Well, there is a “rest of the story” regarding Medicaid nursing home benefits. People sometimes engage in effective planning to protect assets during their lifetime, only to lose those same assets upon their death. For Medicaid purposes, some assets are excluded for eligibility purposes, including the primary residence, one automobile, certain life insurance policies, all household goods and personal effects. This means that the State of North Carolina cannot touch these assets while you are receiving benefits.
Now for the rest of the story. These assets are excluded only during your lifetime, not after you are gone. At the time you become eligible for Medicaid nursing home benefits, Medicaid establishes an account in your name and bills that account for every dime it spends on your behalf. Upon your death, all these that were excluded at the time you applied for benefits become part of your estate. If you received benefits after reaching age 55, the State of North Carolina will have a statutory claim against your probate estate for the value of all such benefits Medicaid paid on your behalf. This process is called “estate recovery”. Even if you have a will, the assets in your estate cannot be distributed to your beneficiaries until the claim is satisfied. The practical result is that these assets often must be sold to pay off the claim, leaving little to nothing for your family members. Under certain circumstances, estate recovery is waived.
You can potentially prevent recovery against your estate by holding title to certain assets and designating life insurance beneficiaries in such a way so those assets do not end up in your probate estate, but instead pass automatically to those whom you want to get them at your death. The rules regarding Medicaid nursing home benefits and estate recovery are exceedingly complex, so be sure to hire an attorney experience in elder law and asset protection to help you.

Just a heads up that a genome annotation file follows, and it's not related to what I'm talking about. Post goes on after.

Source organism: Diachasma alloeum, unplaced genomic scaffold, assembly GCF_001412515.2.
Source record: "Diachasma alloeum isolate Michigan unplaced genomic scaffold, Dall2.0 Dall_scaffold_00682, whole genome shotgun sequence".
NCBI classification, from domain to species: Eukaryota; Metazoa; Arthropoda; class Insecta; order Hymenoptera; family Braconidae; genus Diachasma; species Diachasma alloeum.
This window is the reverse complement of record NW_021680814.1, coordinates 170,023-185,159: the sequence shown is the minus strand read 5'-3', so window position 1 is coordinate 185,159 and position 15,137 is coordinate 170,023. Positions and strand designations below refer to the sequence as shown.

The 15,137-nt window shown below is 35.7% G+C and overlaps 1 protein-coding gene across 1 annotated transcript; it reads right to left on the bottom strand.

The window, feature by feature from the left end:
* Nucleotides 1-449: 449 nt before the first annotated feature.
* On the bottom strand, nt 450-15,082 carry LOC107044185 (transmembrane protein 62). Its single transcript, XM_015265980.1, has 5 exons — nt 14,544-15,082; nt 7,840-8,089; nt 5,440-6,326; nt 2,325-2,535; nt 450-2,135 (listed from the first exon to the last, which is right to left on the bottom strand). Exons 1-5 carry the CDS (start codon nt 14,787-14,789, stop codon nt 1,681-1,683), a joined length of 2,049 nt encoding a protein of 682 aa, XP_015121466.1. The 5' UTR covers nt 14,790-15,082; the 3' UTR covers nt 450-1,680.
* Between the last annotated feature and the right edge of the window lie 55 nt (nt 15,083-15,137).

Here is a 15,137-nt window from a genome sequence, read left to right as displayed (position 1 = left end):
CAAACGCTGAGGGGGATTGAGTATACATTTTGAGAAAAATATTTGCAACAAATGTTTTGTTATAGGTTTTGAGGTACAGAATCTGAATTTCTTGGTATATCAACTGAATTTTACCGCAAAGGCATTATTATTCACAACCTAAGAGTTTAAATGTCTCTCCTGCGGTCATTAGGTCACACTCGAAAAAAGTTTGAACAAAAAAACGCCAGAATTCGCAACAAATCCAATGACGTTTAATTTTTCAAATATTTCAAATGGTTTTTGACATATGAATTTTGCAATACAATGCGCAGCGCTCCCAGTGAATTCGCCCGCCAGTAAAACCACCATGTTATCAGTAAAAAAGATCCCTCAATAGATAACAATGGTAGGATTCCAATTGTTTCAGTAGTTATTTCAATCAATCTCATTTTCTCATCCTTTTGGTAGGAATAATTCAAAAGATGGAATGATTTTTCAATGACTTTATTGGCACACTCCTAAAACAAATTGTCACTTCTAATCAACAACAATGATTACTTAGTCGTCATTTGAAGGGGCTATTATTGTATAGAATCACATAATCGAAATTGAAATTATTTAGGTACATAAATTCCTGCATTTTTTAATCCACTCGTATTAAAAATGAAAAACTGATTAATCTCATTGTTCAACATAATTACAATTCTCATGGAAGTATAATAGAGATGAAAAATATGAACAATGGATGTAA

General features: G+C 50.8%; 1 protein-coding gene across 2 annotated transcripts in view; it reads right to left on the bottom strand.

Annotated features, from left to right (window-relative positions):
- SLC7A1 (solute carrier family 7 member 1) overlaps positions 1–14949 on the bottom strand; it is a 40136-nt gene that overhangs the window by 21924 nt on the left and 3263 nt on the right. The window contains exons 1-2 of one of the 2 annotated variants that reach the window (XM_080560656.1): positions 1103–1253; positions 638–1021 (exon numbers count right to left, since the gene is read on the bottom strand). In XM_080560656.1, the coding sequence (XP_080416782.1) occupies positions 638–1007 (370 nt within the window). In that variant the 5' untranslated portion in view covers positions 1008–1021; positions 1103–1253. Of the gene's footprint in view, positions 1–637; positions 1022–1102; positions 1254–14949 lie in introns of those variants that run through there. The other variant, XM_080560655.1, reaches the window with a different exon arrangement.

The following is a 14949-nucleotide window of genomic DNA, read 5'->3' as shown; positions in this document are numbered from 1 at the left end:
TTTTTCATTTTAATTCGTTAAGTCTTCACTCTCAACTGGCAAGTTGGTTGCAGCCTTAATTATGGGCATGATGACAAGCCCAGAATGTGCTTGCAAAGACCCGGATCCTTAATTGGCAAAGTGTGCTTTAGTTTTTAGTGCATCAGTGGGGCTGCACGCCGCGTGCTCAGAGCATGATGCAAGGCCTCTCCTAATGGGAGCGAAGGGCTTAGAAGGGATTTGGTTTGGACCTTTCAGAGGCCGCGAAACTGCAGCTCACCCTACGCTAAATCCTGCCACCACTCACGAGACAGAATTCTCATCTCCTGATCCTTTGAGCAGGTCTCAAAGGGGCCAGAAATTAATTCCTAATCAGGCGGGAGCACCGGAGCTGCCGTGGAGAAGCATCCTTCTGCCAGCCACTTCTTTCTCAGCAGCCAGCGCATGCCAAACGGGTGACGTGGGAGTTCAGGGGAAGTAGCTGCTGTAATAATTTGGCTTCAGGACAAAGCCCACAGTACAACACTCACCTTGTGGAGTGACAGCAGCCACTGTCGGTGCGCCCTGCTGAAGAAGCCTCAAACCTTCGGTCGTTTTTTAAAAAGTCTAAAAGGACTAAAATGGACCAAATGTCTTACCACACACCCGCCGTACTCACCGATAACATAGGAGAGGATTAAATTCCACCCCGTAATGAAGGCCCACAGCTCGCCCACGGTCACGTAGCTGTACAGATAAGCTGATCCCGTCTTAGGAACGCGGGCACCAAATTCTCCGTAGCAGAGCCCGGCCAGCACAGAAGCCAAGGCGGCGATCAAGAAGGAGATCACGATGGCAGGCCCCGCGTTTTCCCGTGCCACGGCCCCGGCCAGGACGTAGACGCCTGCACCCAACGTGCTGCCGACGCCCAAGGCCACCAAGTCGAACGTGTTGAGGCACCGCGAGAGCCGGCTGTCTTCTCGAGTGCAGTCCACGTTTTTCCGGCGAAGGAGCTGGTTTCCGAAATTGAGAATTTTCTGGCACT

And now you know the rest of the Medicaid nursing home benefits story.
Wyles Johnson, Jr.
Attorney At Law
Saturday, February 11, 2012
Attorney at Law
Friday, January 13, 2012
White & Allen, P.A. attorney C. Gray Johnsey has been selected to BUSINESS NORTH CAROLINA magazine's Legal Elite for Tax and Estate Planning. This honor was published in the magazine's January edition.
Now for the 11th year, the magazine's Legal Elite lawyers are chosen by their peersâ€”more than 19,000 ballots are sent to lawyers all across the state. About three percent of the state's attorneys are chosen as the best practitioners, according to magazine officials.
Johnsey is no stranger to professional accolades. Johnsey has received numerous awards including every edition (18) of Best Lawyers in America and Super Lawyers, North Carolina 2006, 2008, 2009, 2010, and 2011.
Johnsey has handled tax, probate, and estate and business planning matters in Eastern North Carolina for more than 30 years. He is a board certified specialist in Estate Planning and Probate Law and a Fellow in the American College of Trust and Estate Counsel. Johnsey is a member of the Southeastern Trust School Faculty at Campbell University.
White & Allen, P.A. is a full-service law firm with offices in Kinston, New Bern, and Snow Hill. The firm has offered a wide range of legal services to Eastern North Carolina for many years. The firm's practice includes concentrations on bankruptcy and creditors' rights, civil litigation, personal injury, commercial law, corporate law, criminal law, elder law, employee benefits, employment law, estate planning and administration, family law, health care law, real estate and tax planning. Please visit our website for more information, www.whiteandallen.com.